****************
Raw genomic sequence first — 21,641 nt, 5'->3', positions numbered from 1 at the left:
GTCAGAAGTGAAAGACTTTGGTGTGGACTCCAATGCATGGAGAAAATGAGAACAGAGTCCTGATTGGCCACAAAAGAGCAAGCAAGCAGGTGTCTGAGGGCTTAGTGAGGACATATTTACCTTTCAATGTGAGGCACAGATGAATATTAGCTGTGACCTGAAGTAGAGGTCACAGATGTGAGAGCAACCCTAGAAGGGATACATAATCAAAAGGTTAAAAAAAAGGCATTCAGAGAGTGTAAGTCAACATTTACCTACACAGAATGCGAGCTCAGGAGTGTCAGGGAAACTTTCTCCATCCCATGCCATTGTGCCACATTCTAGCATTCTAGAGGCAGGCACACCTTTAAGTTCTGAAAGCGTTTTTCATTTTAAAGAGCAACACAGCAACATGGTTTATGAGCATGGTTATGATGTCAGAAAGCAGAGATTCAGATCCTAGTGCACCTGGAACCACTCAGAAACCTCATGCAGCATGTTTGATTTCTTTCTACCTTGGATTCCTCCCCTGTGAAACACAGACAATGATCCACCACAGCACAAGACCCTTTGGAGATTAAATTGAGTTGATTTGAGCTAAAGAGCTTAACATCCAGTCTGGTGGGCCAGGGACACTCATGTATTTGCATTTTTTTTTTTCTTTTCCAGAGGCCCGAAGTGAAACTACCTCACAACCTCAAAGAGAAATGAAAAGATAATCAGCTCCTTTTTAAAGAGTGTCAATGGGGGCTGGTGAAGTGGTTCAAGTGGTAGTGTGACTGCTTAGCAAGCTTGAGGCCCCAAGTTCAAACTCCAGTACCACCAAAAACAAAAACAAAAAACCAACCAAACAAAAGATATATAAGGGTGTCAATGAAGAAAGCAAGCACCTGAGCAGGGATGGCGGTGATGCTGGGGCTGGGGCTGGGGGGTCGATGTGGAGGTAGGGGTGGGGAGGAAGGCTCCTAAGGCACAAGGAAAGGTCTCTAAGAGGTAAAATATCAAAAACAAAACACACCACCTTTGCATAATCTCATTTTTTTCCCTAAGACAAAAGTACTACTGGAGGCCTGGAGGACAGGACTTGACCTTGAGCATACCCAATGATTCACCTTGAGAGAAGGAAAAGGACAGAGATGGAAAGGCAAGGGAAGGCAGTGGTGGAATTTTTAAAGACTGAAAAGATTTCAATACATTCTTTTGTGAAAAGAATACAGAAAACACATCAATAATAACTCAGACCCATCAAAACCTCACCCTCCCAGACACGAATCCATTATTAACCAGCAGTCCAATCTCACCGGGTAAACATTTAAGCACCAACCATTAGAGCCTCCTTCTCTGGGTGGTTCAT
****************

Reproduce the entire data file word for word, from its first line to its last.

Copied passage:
Raw genomic sequence first — 21,641 nt, 5'->3', positions numbered from 1 at the left:
GTCAGAAGTGAAAGACTTTGGTGTGGACTCCAATGCATGGAGAAAATGAGAACAGAGTCCTGATTGGCCACAAAAGAGCAAGCAAGCAGGTGTCTGAGGGCTTAGTGAGGACATATTTACCTTTCAATGTGAGGCACAGATGAATATTAGCTGTGACCTGAAGTAGAGGTCACAGATGTGAGAGCAACCCTAGAAGGGATACATAATCAAAAGGTTAAAAAAAAGGCATTCAGAGAGTGTAAGTCAACATTTACCTACACAGAATGCGAGCTCAGGAGTGTCAGGGAAACTTTCTCCATCCCATGCCATTGTGCCACATTCTAGCATTCTAGAGGCAGGCACACCTTTAAGTTCTGAAAGCGTTTTTCATTTTAAAGAGCAACACAGCAACATGGTTTATGAGCATGGTTATGATGTCAGAAAGCAGAGATTCAGATCCTAGTGCACCTGGAACCACTCAGAAACCTCATGCAGCATGTTTGATTTCTTTCTACCTTGGATTCCTCCCCTGTGAAACACAGACAATGATCCACCACAGCACAAGACCCTTTGGAGATTAAATTGAGTTGATTTGAGCTAAAGAGCTTAACATCCAGTCTGGTGGGCCAGGGACACTCATGTATTTGCATTTTTTTTTTTCTTTTCCAGAGGCCCGAAGTGAAACTACCTCACAACCTCAAAGAGAAATGAAAAGATAATCAGCTCCTTTTTAAAGAGTGTCAATGGGGGCTGGTGAAGTGGTTCAAGTGGTAGTGTGACTGCTTAGCAAGCTTGAGGCCCCAAGTTCAAACTCCAGTACCACCAAAAACAAAAACAAAAAACCAACCAAACAAAAGATATATAAGGGTGTCAATGAAGAAAGCAAGCACCTGAGCAGGGATGGCGGTGATGCTGGGGCTGGGGCTGGGGGGTCGATGTGGAGGTAGGGGTGGGGAGGAAGGCTCCTAAGGCACAAGGAAAGGTCTCTAAGAGGTAAAATATCAAAAACAAAACACACCACCTTTGCATAATCTCATTTTTTTCCCTAAGACAAAAGTACTACTGGAGGCCTGGAGGACAGGACTTGACCTTGAGCATACCCAATGATTCACCTTGAGAGAAGGAAAAGGACAGAGATGGAAAGGCAAGGGAAGGCAGTGGTGGAATTTTTAAAGACTGAAAAGATTTCAATACATTCTTTTGTGAAAAGAATACAGAAAACACATCAATAATAACTCAGACCCATCAAAACCTCACCCTCCCAGACACGAATCCATTATTAACCAGCAGTCCAATCTCACCGGGTAAACATTTAAGCACCAACCATTAGAGCCTCCTTCTCTGGGTGGTTCAT